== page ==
Florida’s ports along the Gulf of Mexico are adding to their infrastructure and entering into agreements aimed at capitalizing upon opportunities, including those related to the energy industry.
While established ports such as Port Manatee, Port Tampa Bay, Port Panama City and the Port of Pensacola are augmenting existing facilities, fledgling Port Citrus and long-dormant Port of Port St. Joe are looking to advance efforts to soon facilitate cargo flows.
Eyeing Florida’s Gulf ports on an individual basis, starting near the entrance to Tampa Bay and then moving to the northwest along the Florida Panhandle:
With the completion of its Berth 14 project, Port Manatee is now able to offer 1,600 feet of contiguous 40-foot-draft berthing area adjacent to the first 10 acres of the South Port Intermodal Terminal, which is to ultimately encompass 52 acres for such purposes as handling of containerized cargo and vehicles.
A memorandum of understanding with The Pasha Group for development and marketing of a full-service, multipurpose roll-on/roll-off terminal, replete with a 172,500-square-foot vehicle processing facility, sets the stage for Port Manatee to benefit from providing the shortest route between burgeoning Mexican auto plants and Florida’s 20 million consumers.
Meanwhile, Port Manatee has established itself as a project cargo trendsetter with the opening of Air Products and Chemical Inc.’s $56.8 million Air Products Port Manatee facility on 32 acres immediately across U.S. 41 from port property. The high export value of Air Products’ LNG heat exchangers – about $100 million apiece – poises to make Port Manatee the fastest-growing export port in Florida. Port Manatee offers the greatest tandem lift capacity among Florida port authorities plus 70 acres of laydown area. Port Tampa Bay
Rebranded earlier this year as Port Tampa Bay, the Tampa Port Authority’s port is advancing on multiple fronts, including tenant International Ship Repair & Marine Services Inc.’s addition of a 275-ton-capacity Manitowoc crawler crane, funded through a U.S. Maritime Administration small shipyard grant of nearly $1 million.
Among efforts to enhance ties with Latin America, Port Tampa Bay has inked a sister port pact with the Port of Barranquilla, Colombia, following a trade mission to Colombia.
Port Tampa Bay officials also are proud of a Tampa Bay Regional Planning Council award recognizing an environmental project to restore wetlands in the McKay Bay ecosystem in Tampa Bay. The same group previously gave the port an award for its public-private partnership development of the Tampa Gateway Rail project, offering on-dock unit train capability and direct ethanol distribution, in concert with CSX Corp. and its TRANSFLO subsidiary, and Kinder Morgan Energy Partners L.P. And the port recently finished a direct elevated highway link to Interstate 4 and nearby I-75.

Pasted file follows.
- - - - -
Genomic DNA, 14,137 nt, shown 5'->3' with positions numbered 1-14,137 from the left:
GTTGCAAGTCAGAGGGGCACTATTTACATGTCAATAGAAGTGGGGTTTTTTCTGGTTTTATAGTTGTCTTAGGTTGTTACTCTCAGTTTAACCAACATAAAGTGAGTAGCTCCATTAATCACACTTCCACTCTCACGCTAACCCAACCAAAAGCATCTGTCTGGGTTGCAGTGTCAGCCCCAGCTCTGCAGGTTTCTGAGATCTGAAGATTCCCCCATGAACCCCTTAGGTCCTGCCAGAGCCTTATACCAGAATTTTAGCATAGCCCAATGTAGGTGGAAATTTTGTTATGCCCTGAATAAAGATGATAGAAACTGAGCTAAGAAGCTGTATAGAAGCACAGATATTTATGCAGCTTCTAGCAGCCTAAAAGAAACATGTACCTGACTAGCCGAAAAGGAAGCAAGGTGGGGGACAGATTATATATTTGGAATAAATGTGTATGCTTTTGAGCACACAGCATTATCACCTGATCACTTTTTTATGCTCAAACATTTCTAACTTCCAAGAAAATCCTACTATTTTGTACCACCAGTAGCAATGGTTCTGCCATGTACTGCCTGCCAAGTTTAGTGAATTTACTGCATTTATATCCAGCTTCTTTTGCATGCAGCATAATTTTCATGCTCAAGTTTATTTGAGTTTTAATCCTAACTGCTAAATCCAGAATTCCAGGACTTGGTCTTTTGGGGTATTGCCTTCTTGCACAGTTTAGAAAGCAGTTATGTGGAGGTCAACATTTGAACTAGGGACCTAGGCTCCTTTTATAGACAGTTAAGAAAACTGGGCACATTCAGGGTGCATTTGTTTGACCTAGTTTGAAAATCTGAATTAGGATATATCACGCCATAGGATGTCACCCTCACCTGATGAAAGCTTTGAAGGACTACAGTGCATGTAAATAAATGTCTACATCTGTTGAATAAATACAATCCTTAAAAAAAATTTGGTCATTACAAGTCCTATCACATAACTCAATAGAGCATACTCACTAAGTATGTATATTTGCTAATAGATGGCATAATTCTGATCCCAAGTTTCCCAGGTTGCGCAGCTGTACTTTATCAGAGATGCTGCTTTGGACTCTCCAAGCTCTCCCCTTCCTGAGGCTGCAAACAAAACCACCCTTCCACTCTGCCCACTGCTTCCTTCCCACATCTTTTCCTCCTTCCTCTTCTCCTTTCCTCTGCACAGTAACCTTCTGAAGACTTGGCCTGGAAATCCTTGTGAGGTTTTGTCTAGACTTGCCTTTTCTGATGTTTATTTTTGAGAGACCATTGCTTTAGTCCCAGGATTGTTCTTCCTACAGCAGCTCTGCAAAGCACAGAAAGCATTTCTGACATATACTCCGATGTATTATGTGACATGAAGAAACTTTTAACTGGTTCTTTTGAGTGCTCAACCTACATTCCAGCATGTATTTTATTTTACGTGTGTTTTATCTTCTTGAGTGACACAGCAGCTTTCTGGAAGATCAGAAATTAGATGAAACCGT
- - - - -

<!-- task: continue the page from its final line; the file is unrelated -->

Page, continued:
About 90 miles north of Tampa, the Citrus County Port Authority continues to look toward development of a niche shallow-draft barge port along or near the 15-foot-deep Cross Florida Barge Canal.
Earlier this year, the Florida Seaport Transportation and Economic Development board approved a feasibility study conducted by TranSystems Corp.
The study notes that Port Citrus could be integrated with a proposed Ocala inland port, as well as Port Tampa Bay and Port Manatee, and perhaps the Port of Jacksonville on the Atlantic Coast.
Port of Port St. Joe
The rebirth of the Port of Port St. Joe, near the center of the Florida Panhandle, has taken another step forward, with receipt of a letter of intent from the U.S. Army Corps of Engineers to proceed with ship channel dredging. The $45 million dredging and disposal endeavor, to bring the channel to its federally authorized 37-foot depth, is targeted for completion by late 2015.
The Port St. Joe Port Authority has received commitments from multiple wood pellet exporters to use the port once it’s ready.
The Port St. Joe community has been looking for an economic boost ever since the 1998 closing of The St. Joe Co.’s paper mill and box plant.
Port Panama City
The latest cargo-handling equipment additions at Port Panama City are two five-high Hyster reach stackers. They are to be joined in November by a new Model 6 Gottwald unit that is to be the Florida Panhandle port’s third mobile harbor crane. Port Panama City is now in the design phase for electrical service and racks to support as many as 200 refrigerated containers.
Just off the port, an intermodal distribution center is expanding, with a 50-acre, rail-served industrial site having just been completed and a 20-car bulk rail transfer facility under design with a target to be ready by the end of first quarter 2015. Also, Port Panama City is anticipating significant benefits from its approval by the London Metal Exchange as a delivery point for exchange-traded copper.
Port of Pensacola
At the western end of the Florida Panhandle, the Port of Pensacola looks to advance its role in serving the offshore energy industry, complementing its traditional strength in handling lumber and other regionally manufactured goods.
The port’s governing body, the Pensacola City Council, in March approved a 30-year lease with Offshore Inland Marine & Oilfield Services Inc. to construct a manufacturing facility at the Port of Pensacola. The facility is to make a new proprietary product for use in the offshore oil and gas industry. At full build-out, the plant is to employ 200 workers with an average annual wage of about $45,000. In addition to the employment and economic impact, the facility is anticipated to provide significant revenue to the port through rent, cargo fees and vessel fees.
The Port of Pensacola already is home to Offshore Inland Marine & Oilfield Services’ Offshore & Subsea Service Center.